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Engaging Homeless Youth in Vocational Training to Meet Their Mental Health Needs (SEI)

The safety and scientific validity of this study is the responsibility of the study sponsor and investigators. Listing a study does not mean it has been evaluated by the U.S. Federal Government. Read our disclaimer for details. Identifier: NCT03118388
Recruitment Status : Completed
First Posted : April 18, 2017
Last Update Posted : April 18, 2017
University of Southern California
Information provided by (Responsible Party):
Kristin Ferguson-Colvin, Arizona State University

Brief Summary:

This randomized controlled trial (RCT) compared the efficacy between the Social Enterprise Intervention (SEI) and Individual Placement and Support (IPS) with homeless youth with mental illness.

Methods: Non-probability quota sampling sampling was used to recruit 72 homeless youth from one agency, who were randomized to the SEI (n=36) or IPS (n=36) conditions.

Condition or disease Intervention/treatment Phase
Mental Disorder Mental Health Employment Housing Problems Social Support Behavioral: Social Enterprise Intervention Behavioral: IPS Phase 2

Detailed Description:

In response to the limited use of RCTs with homeless youth to test research-supported interventions, this study compares the efficacy and short-term outcomes of two interventions that combine employment and clinical services with homeless youth experiencing mental illness. The Social Enterprise Intervention (SEI) is a research-supported intervention using a group approach that engages homeless youth in paid employment as well as case-management and mental health services through involvement in an agency-run social enterprise. The Individual Placement and Support (IPS) model of supported employment is an individually focused, evidence-based intervention , which provides individuals with severe mental illness with customized, long-term, and integrated vocational, case-management, and clinical services to help them gain and maintain competitive employment.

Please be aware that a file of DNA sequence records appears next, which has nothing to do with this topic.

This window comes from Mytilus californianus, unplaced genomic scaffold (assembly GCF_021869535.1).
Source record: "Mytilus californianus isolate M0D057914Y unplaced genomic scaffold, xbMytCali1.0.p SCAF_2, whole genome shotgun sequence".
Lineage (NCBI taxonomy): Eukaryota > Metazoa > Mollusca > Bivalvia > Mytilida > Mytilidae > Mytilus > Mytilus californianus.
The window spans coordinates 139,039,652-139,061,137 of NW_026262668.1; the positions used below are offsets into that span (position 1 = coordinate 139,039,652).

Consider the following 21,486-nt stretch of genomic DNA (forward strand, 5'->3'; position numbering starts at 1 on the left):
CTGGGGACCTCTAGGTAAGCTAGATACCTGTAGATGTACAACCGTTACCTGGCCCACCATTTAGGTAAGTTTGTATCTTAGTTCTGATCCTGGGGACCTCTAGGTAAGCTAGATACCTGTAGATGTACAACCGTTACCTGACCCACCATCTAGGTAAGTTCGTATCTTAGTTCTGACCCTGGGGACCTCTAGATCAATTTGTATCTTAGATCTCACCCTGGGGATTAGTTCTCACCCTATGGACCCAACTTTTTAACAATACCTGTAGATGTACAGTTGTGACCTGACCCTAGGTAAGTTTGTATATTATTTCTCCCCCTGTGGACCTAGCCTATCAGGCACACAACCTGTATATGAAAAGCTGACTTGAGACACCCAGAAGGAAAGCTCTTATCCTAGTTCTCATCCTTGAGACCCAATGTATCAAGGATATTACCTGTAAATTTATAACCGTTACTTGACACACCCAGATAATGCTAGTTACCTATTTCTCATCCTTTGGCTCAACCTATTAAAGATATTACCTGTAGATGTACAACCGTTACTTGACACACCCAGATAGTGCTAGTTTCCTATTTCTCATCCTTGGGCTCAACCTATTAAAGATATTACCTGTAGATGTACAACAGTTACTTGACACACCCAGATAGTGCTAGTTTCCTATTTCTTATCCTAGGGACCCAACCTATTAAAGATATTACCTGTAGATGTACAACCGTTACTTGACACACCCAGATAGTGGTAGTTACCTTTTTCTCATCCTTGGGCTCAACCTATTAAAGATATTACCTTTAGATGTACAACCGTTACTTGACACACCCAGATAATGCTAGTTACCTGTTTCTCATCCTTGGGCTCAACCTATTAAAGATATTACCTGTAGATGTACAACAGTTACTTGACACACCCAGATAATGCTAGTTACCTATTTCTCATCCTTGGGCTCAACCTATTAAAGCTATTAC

A randomized comparative efficacy trial of the short-term, nonvocational outcomes (depression, self-esteem, social support, housing stability) of the SEI and IPS was conducted over 20 months with 72 homeless youth at a homeless youth drop-in center in Los Angeles. This study answered two research questions: 1) Do homeless youth with mental illness participating in an employment intervention integrated with clinical services (SEI or IPS) experience improvements in their a) mental health status (self-esteem and depression); b) housing stability, and c) social support; and 2) What are the differences between the SEI and IPS groups on mental health, housing stability, and social support outcomes between baseline and follow-up?

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Study Type : Interventional  (Clinical Trial)
Actual Enrollment : 72 participants
Allocation: Randomized
Intervention Model: Parallel Assignment
Intervention Model Description: The SEI model was implemented in four stages: 1) Vocational skill acquisition (4 months); 2) Small business skill acquisition (4 months); 3) SEI formation and product distribution (12 months); and 4) Clinical/case-management services, (ongoing for 20 months). The eight IPS principles were implemented over 20 months by an employment specialist, clinician, and case manager.
Masking: None (Open Label)
Primary Purpose: Treatment
Official Title: Engaging Homeless Youth in Vocational Training to Meet Their Mental Health Needs
Actual Study Start Date : September 18, 2009
Actual Primary Completion Date : August 31, 2011
Actual Study Completion Date : August 31, 2011

Resource links provided by the National Library of Medicine

Arm Intervention/treatment
Experimental: 36 SEI youth
36 homeless youth (ages 16-24) randomized to the SEI intervention
Behavioral: Social Enterprise Intervention
The SEI model was implemented in four stages: 1) Vocational skill acquisition (4 months); 2) Small business skill acquisition (4 months); 3) SEI formation and product distribution (12 months); and 4) Clinical/case-management services, (ongoing for 20 months).
Other Names:
  • SEI
  • social enterprise

Experimental: 36 IPS youth